Yet, I get it; state and local races aren’t the most exciting, or ones covered most by the press, though ironically–it’s the policies enacted at this level that have the most immediate impact on one’s personal finances. Nevertheless, it’s also at this level where congressional districts are drawn, which is why organizations, like the Republican State Leadership Committee, have a $125 million effort over the next several years to hold current Republican gains in the state legislatures, while also fighting to gain ground in the Democratic controlled Colorado House, Kentucky House, Washington House, Iowa Senate, Minnesota Senate, and New Mexico Senate.
The RSLC also has the Future Majority Project aimed at electing men and women from diverse communities (yes, liberal media Republicans values transcend race, religion, and ethnicity)–and the Right Women, Right Now project aimed at recruiting more women for state and local offices. For Right Women, Right Now, they’re aiming to recruit some 500 women candidates, and hope to see 150 elected into office. The FMP goal aims to find 250 candidates for elected office, and hope 50 see themselves sworn into their respective offices.
In Virginia’s state elections, the RSLC has devoted $100,000 to the Virginia House of Delegates races in their own backyard. The party already enjoys a supermajority in the Old Dominion. Nevertheless, Sang Yi running in the 37th District, Jason Miyares running in the 82nd District, Danny Vargas running in the 86th District, Chuong Nguyen running in the 87th District, and Lara Overy running in the 93rd District can all expect some cash coming their way. Former RNC chair, RSLC Chairman Emeritus, and future Virginia gubernatorial candidate Ed Gillespie said:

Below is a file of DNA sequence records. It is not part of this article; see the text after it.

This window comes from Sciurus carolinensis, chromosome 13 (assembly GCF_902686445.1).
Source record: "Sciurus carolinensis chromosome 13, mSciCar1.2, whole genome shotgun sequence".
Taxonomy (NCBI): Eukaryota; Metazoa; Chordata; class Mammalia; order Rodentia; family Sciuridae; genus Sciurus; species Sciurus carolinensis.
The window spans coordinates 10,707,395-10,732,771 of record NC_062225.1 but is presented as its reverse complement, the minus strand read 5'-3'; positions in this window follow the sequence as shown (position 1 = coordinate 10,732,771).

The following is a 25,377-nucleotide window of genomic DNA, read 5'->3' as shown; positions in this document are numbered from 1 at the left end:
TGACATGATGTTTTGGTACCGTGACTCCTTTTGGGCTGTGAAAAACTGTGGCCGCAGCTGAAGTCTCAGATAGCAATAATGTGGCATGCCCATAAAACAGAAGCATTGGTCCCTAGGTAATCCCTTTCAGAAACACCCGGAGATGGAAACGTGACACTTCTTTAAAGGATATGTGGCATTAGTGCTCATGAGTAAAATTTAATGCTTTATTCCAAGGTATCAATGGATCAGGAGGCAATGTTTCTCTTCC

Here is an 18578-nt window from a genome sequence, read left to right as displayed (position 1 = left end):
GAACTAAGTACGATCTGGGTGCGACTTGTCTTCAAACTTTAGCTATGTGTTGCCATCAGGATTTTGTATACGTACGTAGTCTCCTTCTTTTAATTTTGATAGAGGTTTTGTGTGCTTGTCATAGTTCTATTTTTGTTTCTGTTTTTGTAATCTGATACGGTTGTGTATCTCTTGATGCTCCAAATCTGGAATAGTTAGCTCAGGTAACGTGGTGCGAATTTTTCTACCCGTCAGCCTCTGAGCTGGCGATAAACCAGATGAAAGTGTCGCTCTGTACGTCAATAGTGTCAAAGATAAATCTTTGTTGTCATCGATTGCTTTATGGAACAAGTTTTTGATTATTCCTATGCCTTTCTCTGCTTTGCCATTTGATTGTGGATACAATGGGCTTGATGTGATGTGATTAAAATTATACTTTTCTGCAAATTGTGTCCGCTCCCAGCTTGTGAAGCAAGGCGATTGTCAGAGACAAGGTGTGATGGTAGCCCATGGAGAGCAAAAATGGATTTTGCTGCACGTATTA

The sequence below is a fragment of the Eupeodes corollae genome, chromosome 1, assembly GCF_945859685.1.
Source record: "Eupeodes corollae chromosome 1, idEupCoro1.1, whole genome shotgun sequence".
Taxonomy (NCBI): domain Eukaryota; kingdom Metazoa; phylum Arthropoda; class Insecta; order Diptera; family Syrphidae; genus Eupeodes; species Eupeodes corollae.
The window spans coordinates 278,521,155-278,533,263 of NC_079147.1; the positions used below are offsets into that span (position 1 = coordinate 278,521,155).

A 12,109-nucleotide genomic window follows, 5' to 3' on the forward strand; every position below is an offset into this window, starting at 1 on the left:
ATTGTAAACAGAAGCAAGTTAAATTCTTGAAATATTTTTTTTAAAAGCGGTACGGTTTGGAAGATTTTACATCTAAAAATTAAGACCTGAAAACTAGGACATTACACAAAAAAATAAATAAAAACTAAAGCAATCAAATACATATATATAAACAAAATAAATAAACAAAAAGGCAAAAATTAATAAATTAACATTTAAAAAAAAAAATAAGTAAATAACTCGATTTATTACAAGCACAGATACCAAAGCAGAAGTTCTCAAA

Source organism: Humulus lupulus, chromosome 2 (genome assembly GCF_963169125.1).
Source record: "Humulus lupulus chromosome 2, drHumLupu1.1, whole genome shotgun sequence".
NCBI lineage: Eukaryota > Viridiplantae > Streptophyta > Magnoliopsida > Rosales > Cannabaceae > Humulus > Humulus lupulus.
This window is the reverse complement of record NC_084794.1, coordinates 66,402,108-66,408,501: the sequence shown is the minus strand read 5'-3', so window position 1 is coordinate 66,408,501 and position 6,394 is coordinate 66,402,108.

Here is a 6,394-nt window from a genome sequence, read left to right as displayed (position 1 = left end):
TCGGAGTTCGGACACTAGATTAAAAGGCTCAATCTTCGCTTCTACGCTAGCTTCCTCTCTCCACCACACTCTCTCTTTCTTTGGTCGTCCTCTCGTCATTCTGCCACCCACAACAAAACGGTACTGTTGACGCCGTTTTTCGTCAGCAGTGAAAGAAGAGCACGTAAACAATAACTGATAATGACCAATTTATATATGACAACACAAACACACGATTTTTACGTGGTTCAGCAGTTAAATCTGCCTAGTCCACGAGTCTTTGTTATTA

“The strength and diversity of Virginia’s Republican candidates this year is reflective of what we are seeing around the country, with outstanding Republican candidates who more closely reflect the electorate we seek to serve. These five delegate candidates are running on policies that will create more opportunities for their fellow Virginians. Their victories in November – combined with victories in the state senate – will go a long way in demonstrating that our Republican nominee for president will carry Virginia next year.
Concerning the state senate, it’s an entirely different story. The Republicans have a slim majority in that chamber. That’s why $250,000 is being spent on this defensive effort that ranks at the top of the RSLC’s list, with funds going to Glen Sturtevant, Senate District 10, Nancy Dye, Senate District 21, and Hal Parrish, Senate District 29.